SEATTLE (AP) For the second straight season, all the attention for Washington is on a freshman.
Unlike last year when it was a group of freshmen Washington relied on, this season it's a singular freshman that could end up being the reason the Huskies get back to the NCAA Tournament for the first time since 2011.
No pressure Markelle Fultz.
''In the country, I think he's one of the best (freshmen) coming in,'' Washington coach Lorenzo Romar said.
How far Washington goes this season will largely depend on Fultz, regarded as the most talented freshman to ever walk onto the Washington campus. He comes with buzz and expectations that he'll be a potential top five pick if he decides to pursue the NBA after his freshman season. He's a 6-foot-4 guard with the handle and vision to be a point guard, but the scoring savvy to carry a team offensively.
Fultz is entering a unique situation with the Huskies. They are five years removed from their last NCAA trip with increased heat on Romar for the lengthy absence despite a continued pipeline of talent that last season included Marquese Chriss and Dejounte Murray, who both left after their freshman seasons to become first-round NBA picks.
Talent is not Washington's problem. Molding that talent into a unit able to find enough success on the court has been.
That's what Fultz steps into. There are expectations for him to prove he's worthy of the hype. And there are expectations that he will help his team return to the NCAAs.
''I don't even think about the NBA,'' Fultz said. ''I think when people play like they already made it, they don't play as hard as they can possibly play. They just think everybody is supposed to respect them, they don't have to play defense, stuff like that. I play to win, each play, each possession. I hate losing.''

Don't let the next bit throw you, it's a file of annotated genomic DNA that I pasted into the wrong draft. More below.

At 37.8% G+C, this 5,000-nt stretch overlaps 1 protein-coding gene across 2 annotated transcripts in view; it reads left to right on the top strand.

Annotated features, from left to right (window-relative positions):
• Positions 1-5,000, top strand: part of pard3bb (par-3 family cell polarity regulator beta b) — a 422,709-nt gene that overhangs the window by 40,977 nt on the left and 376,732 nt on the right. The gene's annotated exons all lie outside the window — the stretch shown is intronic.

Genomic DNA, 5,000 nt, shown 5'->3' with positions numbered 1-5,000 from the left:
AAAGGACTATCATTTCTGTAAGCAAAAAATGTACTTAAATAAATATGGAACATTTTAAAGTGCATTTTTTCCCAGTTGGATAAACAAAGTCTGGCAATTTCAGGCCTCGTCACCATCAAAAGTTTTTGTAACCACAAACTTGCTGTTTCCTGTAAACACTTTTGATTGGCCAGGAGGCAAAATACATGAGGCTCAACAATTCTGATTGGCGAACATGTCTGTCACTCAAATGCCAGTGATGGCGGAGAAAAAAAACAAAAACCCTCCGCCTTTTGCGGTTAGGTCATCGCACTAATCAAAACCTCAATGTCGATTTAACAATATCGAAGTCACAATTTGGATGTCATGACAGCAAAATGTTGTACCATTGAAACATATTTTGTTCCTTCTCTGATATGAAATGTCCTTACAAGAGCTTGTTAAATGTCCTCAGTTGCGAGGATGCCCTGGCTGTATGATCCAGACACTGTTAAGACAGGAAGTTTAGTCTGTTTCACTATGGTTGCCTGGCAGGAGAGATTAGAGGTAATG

Surrounding Fultz will be a talented lineup but one devoid of true stars. The loss of Murray, Chriss and senior Andrew Andrews took away 50.7 points per game from last season. Fultz will fill some of that, but others like Matisse Thybulle, Dominic Green, Noah Dickerson and Malik Dime need to transition from being role players into legitimate scorers.
Here's what else to watch with the Huskies, who open Nov. 11 versus Yale:
DO IT ALL: Thybulle was an athlete as a freshman, asked to play defense, grab rebounds and occasionally contribute offensively. His defense will continue to be the priority because of his length and quickness that make him a challenging matchup for most guards. But the scoring will need to increase. Thybulle was Washington's second-best 3-point shooter last season, hitting 36.6 percent.
FRESHMAN WALL: Learning the college game was a struggle for Dickerson. At times he was an unorthodox force underneath, giving the Huskies a needed inside presence. At other times, he was lost and confused defensively, often finding himself on the bench in foul trouble.
Dickerson has dropped between 15 and 20 pounds from last season and hopes to have improved quickness that'll help keep him out of foul trouble.
GREEN MACHINE: No one received more offseason praise for improvement than Green. He showed scoring potential off the bench at times as a freshman, but also a penchant for poor shot selection and shaky defense. That must improve this season with Green being counted on as a likely starter on the wing.
NEW TO TOWN: Among Washington's newcomers, the most help should come on the front line. Junior transfer Matthew Atewe and freshman Sam Timmins are not new to the program. Atewe sat out last season after transferring from Auburn, while Timmons enrolled in school last winter but did not play. Both bring size and depth to the Huskies frontcourt.
SCHEDULING: Washington does not face the most strenuous non-conference schedule, meaning the Huskies must make the most of their few marquee games. Most notable is a Dec. 7 showdown at Gonzaga, the resumption of a four-year series between the in-state foes.